Is the Government Headed Towards a Separate Internet?

Posted by on July 14, 2011 in Business Technology, Legal Matters for Business, Security Systems [ 4 Comments ]

Amid a variety of attacks in recent months on different U.S.-based Internet sites, questions have abound about just how secure the ‘Net really is.

According to former CIA director Michael Hayden, who worked under President G.W. Bush, the U.S. may require an entire new piece of Internet infrastructure.

Reports indicate a number of  high-level individuals in Washington, D.C. are considering the idea of forming a “secure” domain where Fourth Amendment rights to privacy are voluntarily waived to stay clear of cyber criminals.

Now before anyone worries that the U.S. will become the next China, the goal here is simply to create a domain where cyber criminals are locked out and thwarted from obtaining sensitive information. In 2010, Chinese officials closed down some 1.3 million Web sites, adding to complaints from civil rights backers who say government officials impose controls that are too strict.

While such controls are not coming to the U.S. some government officials want to see a separate Internet where things like financial institutions, sensitive infrastructure, and other government-run sites are protected from hackers.

For those individuals who want to roam this proposed Internet, they would have to provide proper documentation of who they are, hence no proper credentials equals no admittance. The present Internet that we all know would remain unchanged.

The Obama administration and lawmakers have been working on instituting new cyber security legislation to improve federal oversight of commercial and civilian government networks.

Numbers Show Impact of Data Breaches

As the numbers indicate, a data breach can not only be embarrassing, but also costly.

According to a recent survey from NetDiligence of some 80 data breaches, the average expense for a data breach was around $2.4 million.

Personally identifiable information proves the most frequent target in data breaches, accounting for 37 percent of surveyed claims, with personal health data next, having been exposed in 21 percent of the cases.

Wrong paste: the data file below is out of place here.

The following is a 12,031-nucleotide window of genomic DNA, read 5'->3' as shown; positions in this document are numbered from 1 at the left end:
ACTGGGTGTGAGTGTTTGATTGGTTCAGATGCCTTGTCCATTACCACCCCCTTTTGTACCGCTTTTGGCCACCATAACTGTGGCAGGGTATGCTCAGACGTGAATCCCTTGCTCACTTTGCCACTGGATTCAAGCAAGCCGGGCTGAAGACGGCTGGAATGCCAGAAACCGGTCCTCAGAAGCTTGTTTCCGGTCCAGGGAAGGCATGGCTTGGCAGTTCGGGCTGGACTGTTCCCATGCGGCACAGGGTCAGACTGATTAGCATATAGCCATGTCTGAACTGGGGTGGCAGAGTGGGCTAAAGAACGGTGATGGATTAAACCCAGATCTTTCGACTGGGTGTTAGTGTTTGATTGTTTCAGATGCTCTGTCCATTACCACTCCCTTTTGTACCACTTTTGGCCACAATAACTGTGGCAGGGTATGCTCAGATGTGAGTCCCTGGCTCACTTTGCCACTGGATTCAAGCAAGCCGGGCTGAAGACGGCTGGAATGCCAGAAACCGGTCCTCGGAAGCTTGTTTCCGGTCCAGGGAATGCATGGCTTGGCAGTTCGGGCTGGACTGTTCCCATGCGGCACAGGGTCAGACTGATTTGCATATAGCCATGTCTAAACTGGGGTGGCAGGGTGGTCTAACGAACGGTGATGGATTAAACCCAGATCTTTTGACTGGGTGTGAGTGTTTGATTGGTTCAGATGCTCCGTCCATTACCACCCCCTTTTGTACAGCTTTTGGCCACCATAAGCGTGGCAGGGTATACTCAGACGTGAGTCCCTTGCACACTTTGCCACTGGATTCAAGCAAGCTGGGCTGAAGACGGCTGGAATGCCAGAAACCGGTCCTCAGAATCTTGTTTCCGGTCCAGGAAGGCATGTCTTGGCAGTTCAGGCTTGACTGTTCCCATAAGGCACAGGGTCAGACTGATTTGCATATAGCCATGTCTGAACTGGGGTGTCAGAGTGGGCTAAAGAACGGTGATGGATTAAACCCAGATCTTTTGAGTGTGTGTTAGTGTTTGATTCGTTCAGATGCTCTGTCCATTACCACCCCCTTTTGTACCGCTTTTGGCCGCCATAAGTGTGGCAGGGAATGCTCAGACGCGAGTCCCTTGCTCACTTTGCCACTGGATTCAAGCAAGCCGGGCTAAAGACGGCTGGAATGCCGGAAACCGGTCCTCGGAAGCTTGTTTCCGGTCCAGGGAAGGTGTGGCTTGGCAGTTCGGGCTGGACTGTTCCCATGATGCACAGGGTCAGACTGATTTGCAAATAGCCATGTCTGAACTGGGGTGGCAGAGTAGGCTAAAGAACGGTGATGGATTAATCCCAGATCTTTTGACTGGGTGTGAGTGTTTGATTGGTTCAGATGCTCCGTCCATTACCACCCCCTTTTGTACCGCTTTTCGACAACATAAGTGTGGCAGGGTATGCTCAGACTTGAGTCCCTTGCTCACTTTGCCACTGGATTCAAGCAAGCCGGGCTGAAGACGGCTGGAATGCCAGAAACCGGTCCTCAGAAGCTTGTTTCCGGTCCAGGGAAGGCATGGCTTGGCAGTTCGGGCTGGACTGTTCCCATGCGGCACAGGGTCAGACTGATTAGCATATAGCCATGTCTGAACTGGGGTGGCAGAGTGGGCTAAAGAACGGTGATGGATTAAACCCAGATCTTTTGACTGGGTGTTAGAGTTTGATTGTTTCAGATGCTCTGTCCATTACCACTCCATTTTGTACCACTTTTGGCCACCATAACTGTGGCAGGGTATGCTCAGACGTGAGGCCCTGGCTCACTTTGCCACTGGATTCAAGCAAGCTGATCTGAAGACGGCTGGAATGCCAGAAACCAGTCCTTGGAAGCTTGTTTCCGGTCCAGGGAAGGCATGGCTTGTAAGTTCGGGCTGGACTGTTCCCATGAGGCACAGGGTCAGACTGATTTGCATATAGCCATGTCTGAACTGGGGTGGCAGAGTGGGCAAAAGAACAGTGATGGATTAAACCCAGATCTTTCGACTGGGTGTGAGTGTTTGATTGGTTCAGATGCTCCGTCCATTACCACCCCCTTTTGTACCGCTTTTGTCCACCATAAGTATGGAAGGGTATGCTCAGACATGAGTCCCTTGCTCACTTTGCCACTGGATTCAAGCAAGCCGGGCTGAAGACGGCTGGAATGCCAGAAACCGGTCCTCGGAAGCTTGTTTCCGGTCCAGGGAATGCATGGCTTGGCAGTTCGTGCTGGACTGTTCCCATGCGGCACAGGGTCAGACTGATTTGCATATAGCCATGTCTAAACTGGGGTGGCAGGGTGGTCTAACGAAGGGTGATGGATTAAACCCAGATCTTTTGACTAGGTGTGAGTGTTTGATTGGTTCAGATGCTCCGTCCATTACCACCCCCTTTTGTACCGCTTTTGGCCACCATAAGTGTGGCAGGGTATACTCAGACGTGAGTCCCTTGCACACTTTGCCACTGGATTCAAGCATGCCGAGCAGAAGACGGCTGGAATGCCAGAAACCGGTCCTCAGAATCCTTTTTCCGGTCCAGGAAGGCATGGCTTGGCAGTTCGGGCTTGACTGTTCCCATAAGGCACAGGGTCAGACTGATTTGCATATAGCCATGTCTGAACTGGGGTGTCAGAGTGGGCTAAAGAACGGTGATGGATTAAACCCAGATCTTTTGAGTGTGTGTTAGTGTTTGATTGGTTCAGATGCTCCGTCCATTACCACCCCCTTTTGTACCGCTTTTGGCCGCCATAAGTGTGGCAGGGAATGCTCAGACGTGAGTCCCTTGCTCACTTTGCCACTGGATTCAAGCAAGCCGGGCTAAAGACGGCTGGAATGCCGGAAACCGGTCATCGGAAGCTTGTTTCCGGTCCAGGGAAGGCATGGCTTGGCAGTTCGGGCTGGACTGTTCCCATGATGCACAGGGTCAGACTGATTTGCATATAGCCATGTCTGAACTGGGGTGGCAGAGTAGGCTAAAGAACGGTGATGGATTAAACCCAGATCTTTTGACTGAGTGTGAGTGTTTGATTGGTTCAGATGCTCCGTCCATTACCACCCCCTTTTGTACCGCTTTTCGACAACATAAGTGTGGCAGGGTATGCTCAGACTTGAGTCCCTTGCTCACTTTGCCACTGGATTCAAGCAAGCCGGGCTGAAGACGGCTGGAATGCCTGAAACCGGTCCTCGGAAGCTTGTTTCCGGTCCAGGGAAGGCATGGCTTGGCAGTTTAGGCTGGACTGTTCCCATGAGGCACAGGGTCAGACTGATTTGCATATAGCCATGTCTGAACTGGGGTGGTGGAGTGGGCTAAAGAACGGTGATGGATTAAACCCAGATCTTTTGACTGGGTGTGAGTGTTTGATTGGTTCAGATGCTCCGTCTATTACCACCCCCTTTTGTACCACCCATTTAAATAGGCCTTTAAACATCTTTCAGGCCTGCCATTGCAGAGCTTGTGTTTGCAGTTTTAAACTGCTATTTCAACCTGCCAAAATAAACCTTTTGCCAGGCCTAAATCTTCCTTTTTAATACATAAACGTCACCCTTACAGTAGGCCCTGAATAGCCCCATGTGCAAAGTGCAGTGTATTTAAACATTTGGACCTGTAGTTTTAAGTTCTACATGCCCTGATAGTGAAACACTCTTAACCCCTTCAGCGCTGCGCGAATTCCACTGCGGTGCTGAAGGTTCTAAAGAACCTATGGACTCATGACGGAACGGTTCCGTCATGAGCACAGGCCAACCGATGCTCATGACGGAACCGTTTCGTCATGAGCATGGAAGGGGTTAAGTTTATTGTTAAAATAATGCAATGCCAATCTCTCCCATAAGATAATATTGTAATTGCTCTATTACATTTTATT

As for who is responsible for the breaches, hackers lead the way at 32 percent, followed by rogue employees or contractors at 19 percent.

The sector most often targeted has been health care at 24 percent, followed by financial services with 22 percent of the claims.

In order to mount a legal defense, companies are looking at an average expense of $500,000, with the average cost of settlement being $1 million. The average expense of different crisis-related services tied to handling the data breach was $800,000 per event.

Is Your Business Safe from Hackers?

While many businesses are not dealing in the sensitive security details of the government, they too have concerns about certain pieces of information getting out and keeping their companies secure.

As hackers become more sophisticated in their means to cause havoc, businesses need to step up their defenses. Among the typical methods of hacking to look out for is password cracking, exploiting security, viruses and worms.

Given that hackers are on the prowl, what can your business do to lessen the chances of being hit?

  • Improving your infrastructure management – This can assist in stopping hacking opportunities, along with decreasing the chances your company’s confidential files and data will be compromised;
  • Outsource or maintain an IT department – Having pros to maintain your computer network allows you to focus on other items;
  • Install company policies on computer usage – Have a clearly stated policy regarding employee usage of company laptops outside of work, opening personal emails and attachments at work, etc.;
  • Acquire a business-class router – This will protect the company’s Internet connection, a firewall is key here too;
  • Backup important files – Whether on purpose or accidentally, computer files can be hacked or lost. By creating duplicates and storing them in a safe or offsite location, you lessen the chances of a major loss.

As the government reviews its options to make sensitive data more secure, this is a good time for your business to do the same.

With a little time and effort in making sure your company info is safe and secure, you can focus on other things…. like making more revenue.

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4 thoughts on “Is the Government Headed Towards a Separate Internet?

  1. Pingback: Fixing The Internet May Mean Building A New One – Huffington Post « My Blog

  2. avatarStephen @ Priori Legal

    You know, I think this is a very, very important topic for discussion nowadays. In fact, this is one of the reasons why I believe that law is ripe for online innovation. First off, I like to view the growing online world almost like the vast wild west of the past. Things are changing and evolving so fast that it is pretty much impossible to gain any real measure of control. You try and shut a group down that works through the internet, and they can literally create a whole new way to operate. Sure, there is always that risk of cyber attack, but I would much rather face that risk then work on a domain where rights are waived.

  3. avatarErica Bell

    Hi Stephen,

    Thanks for reading. You’re right – often times shutting down a group that operates online often leads to them creating new methods of communication and operation.

    – Erica

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